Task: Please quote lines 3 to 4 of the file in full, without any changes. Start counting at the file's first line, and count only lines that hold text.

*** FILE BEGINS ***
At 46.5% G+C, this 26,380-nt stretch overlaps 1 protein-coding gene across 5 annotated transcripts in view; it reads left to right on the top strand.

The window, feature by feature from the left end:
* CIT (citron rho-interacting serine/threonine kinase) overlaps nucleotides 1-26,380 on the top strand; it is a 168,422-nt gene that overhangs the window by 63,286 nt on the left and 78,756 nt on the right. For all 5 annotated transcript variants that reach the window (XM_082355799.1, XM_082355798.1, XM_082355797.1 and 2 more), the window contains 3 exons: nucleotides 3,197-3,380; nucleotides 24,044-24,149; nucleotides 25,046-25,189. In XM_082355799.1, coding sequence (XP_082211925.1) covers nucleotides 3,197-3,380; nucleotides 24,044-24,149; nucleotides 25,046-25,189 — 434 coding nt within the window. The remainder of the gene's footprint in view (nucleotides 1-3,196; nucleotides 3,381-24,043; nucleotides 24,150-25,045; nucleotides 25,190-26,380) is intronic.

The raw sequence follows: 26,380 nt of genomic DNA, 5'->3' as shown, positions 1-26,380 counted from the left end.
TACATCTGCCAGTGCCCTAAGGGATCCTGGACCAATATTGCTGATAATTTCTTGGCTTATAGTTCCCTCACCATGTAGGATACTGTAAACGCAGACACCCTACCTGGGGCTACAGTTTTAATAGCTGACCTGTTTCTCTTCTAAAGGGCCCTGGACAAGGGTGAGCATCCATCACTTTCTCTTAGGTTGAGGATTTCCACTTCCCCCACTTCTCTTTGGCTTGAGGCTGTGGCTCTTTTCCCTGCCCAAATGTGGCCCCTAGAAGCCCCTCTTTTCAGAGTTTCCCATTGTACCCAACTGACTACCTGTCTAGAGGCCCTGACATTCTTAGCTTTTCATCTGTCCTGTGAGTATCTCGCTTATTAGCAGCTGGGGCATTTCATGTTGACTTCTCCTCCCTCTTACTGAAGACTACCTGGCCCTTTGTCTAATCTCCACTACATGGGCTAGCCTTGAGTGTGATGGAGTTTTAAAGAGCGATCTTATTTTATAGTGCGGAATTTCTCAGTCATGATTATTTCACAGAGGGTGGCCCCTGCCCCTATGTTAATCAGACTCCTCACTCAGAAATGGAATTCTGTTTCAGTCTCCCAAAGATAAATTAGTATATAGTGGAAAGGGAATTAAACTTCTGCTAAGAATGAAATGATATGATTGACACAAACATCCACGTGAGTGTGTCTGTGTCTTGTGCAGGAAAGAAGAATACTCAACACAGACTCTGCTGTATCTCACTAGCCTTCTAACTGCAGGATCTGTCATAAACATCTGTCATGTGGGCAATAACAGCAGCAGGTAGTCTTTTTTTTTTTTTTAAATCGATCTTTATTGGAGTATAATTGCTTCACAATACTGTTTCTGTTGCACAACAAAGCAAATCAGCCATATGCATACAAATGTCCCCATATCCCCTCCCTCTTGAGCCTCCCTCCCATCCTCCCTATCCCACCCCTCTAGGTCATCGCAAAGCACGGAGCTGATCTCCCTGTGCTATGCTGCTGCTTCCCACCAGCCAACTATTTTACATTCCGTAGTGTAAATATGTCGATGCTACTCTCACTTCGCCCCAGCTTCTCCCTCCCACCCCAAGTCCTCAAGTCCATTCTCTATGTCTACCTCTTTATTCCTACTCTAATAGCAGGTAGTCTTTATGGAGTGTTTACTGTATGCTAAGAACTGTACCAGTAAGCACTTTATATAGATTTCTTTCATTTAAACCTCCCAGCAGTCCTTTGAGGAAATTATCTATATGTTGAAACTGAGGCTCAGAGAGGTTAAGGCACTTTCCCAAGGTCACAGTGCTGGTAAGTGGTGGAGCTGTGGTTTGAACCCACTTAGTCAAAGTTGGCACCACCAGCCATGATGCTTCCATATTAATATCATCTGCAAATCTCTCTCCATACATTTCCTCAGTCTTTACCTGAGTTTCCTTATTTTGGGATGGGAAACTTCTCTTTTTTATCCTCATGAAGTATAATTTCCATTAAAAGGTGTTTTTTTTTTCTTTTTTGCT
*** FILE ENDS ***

* CIT (citron rho-interacting serine/threonine kinase) overlaps nucleotides 1-26,380 on the top strand; it is a 168,422-nt gene that overhangs the window by 63,286 nt on the left and 78,756 nt on the right. For all 5 annotated transcript variants that reach the window (XM_082355799.1, XM_082355798.1, XM_082355797.1 and 2 more), the window contains 3 exons: nucleotides 3,197-3,380; nucleotides 24,044-24,149; nucleotides 25,046-25,189. In XM_082355799.1, coding sequence (XP_082211925.1) covers nucleotides 3,197-3,380; nucleotides 24,044-24,149; nucleotides 25,046-25,189 — 434 coding nt within the window. The remainder of the gene's footprint in view (nucleotides 1-3,196; nucleotides 3,381-24,043; nucleotides 24,150-25,045; nucleotides 25,190-26,380) is intronic.

The raw sequence follows: 26,380 nt of genomic DNA, 5'->3' as shown, positions 1-26,380 counted from the left end.